Certainly the factor of human collaboration is the powerful value of the city. Ideas and energy swirl among people in a dense urban space fostering miracles of insight and innovation…But skills and creativity are portable. The talented are footloose. Therefore, what qualities of urban life bind creative and talented people to a particular place? Assuming it’s relatively simple to learn what people want, the next logical question for policy makers is to ask how do you build, rebuild or improve one particular place in order to hang on to the talented people? Put another way, how do you build and sustain a community that people want to remain in rather than drive through? No two things on earth are exactly equal. Not people, nor plants, nor sunsets nor least of all cities. The city as an institution may have several features that transfer across time and place, but the individual cities themselves are as unique as snowflakes. In that uniqueness lies the power of place [emphasis in original].
Interestingly, Rybczynski also understands that a good urban planning project must “quickly establish that elusive quality, a sense of place [emphasis in the original].” And, he understands that drawing on local context and history is important in creating that sense of place. Today’s challenge to urban architects, planners and developers is to keep both in mind; to attend to both historical and environmental context in creating not icons but rather settings akin to those that we admire in Paris, London, and other great world cities. Such sensitivity is still in short supply in Denver and may explain why the official selection of Santiago Calatrava’s aesthetically pleasing and iconic bird-winged design for a new Denver International Airport terminal–a choice seemingly intended to signal Denver’s arrival as a global city if not an emerging aerotropolis–did not, for many locals, measure up to Curtis Fentress’s original terminal evoking (depending on your nostalgic sensibilities) either the Rocky Mountains or a Plains Indian teepee village.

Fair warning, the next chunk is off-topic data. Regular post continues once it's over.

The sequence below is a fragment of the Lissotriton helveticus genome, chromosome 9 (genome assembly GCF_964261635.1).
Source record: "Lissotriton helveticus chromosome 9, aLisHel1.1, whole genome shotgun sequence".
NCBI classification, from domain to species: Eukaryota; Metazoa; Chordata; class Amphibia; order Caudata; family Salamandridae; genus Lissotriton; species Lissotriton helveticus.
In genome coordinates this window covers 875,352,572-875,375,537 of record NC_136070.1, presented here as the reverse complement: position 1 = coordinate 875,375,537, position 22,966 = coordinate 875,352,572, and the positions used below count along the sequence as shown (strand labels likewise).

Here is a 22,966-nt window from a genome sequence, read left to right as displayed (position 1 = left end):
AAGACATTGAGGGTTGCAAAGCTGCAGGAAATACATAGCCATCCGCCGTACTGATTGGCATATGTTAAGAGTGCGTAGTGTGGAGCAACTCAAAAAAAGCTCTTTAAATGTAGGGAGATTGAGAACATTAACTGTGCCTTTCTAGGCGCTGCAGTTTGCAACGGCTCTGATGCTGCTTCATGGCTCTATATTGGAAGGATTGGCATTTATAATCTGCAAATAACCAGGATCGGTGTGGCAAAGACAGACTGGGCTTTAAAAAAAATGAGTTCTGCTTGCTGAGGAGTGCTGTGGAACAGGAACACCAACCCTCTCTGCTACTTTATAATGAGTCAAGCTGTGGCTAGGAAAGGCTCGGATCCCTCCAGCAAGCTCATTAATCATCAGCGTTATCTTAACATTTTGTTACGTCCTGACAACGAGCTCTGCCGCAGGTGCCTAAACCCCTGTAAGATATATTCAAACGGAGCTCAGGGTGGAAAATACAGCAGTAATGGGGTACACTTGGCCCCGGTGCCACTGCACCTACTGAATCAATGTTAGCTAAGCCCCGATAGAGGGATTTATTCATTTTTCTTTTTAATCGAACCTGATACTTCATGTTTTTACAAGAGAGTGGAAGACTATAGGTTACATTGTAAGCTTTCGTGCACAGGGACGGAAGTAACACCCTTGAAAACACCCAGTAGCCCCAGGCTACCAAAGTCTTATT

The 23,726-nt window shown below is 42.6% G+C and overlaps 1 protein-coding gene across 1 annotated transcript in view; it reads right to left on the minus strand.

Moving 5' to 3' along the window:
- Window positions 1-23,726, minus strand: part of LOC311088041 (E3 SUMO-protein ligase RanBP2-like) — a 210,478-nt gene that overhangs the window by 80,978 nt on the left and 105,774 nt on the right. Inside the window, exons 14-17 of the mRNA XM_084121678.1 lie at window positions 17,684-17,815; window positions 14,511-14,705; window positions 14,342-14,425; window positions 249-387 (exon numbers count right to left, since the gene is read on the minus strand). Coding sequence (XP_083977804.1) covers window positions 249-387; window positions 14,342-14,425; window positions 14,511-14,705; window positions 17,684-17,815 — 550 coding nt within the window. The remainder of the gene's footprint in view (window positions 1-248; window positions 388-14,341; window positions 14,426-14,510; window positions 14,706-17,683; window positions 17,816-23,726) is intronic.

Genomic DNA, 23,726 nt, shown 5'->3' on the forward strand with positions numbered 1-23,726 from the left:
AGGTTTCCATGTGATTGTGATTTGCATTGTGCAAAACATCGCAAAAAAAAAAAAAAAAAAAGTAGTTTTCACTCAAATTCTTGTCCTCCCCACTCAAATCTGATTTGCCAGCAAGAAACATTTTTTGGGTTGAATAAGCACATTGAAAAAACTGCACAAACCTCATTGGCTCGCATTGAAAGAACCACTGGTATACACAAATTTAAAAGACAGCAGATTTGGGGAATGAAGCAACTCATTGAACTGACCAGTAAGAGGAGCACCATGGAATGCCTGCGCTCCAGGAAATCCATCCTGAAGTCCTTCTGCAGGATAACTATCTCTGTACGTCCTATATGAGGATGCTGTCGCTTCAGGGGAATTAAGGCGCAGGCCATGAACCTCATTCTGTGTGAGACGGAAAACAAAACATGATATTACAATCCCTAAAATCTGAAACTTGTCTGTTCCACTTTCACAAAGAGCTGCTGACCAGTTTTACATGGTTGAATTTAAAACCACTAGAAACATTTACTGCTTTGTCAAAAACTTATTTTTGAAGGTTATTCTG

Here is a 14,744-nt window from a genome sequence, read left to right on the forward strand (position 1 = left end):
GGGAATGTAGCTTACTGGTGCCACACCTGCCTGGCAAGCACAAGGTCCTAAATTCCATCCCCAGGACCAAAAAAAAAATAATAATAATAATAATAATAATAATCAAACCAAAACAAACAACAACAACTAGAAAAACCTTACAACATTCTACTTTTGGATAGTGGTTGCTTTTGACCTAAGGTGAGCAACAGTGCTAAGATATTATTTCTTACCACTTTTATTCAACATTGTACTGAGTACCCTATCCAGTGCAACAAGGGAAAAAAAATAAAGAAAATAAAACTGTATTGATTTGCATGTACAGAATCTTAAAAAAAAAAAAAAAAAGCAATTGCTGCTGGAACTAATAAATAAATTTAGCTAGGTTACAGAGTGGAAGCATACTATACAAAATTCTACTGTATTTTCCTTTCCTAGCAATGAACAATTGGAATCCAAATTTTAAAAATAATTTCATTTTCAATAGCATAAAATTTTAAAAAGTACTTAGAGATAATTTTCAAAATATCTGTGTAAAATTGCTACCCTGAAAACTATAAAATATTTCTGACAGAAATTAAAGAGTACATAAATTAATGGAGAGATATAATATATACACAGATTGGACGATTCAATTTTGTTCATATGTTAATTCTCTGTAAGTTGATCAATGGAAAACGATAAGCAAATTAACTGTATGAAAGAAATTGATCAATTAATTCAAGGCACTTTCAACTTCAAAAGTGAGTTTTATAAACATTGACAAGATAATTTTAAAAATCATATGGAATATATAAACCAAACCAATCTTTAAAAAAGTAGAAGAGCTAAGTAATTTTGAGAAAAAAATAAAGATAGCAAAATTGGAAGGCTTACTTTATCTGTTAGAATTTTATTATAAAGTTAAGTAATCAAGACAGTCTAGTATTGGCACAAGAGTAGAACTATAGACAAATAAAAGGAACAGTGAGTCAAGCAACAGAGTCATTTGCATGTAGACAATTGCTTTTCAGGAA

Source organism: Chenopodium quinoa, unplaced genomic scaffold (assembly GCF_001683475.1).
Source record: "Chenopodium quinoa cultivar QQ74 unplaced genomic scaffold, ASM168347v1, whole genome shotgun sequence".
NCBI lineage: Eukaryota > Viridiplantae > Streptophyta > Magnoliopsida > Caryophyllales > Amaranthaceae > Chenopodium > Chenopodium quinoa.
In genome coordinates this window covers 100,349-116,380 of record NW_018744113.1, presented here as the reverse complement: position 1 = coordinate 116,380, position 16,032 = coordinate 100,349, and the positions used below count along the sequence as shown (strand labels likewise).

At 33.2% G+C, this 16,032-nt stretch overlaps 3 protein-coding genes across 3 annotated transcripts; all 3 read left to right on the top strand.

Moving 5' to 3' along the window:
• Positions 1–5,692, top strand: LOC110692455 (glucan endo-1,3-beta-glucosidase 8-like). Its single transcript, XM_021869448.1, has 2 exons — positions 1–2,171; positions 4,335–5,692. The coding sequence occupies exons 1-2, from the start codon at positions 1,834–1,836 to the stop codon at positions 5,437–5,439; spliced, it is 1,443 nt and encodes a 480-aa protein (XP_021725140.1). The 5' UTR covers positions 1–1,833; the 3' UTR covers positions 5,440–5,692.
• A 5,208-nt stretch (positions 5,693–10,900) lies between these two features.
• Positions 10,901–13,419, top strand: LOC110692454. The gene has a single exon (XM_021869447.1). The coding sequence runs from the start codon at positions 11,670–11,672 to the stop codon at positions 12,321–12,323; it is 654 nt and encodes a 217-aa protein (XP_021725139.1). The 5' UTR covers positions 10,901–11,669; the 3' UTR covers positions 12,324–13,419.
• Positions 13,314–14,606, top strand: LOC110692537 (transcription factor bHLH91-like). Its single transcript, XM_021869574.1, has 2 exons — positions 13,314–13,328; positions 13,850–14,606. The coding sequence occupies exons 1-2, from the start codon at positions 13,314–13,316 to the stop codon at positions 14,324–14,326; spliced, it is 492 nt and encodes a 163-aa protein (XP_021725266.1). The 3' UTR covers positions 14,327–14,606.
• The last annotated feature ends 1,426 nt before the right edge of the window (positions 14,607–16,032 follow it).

In short, “People or Place?” is the wrong question, and an unhelpful dichotomy. A high density of people alone is not likely to produce the requisite social capital for generating a successful city. Indeed, recent research suggests that social capital can also be produced by walkable neighborhoods. In either case, as Brooks suggests, you still have to find ways to materially “bind” people to place. To give materiality its due is not to embrace a crude architectural determinism, something that Ken Archer worries about in a very interesting and provocative piece on Big Tent Urbanism (where he also throws in with the advocates of people-centered planning). Rather, it’s to embrace a theory of people-place co-dependence. An intercultural perspective on place and built environment that’s informed by a deeper understanding of the great cosmopolitan cities of past and present offers one guide for such a project.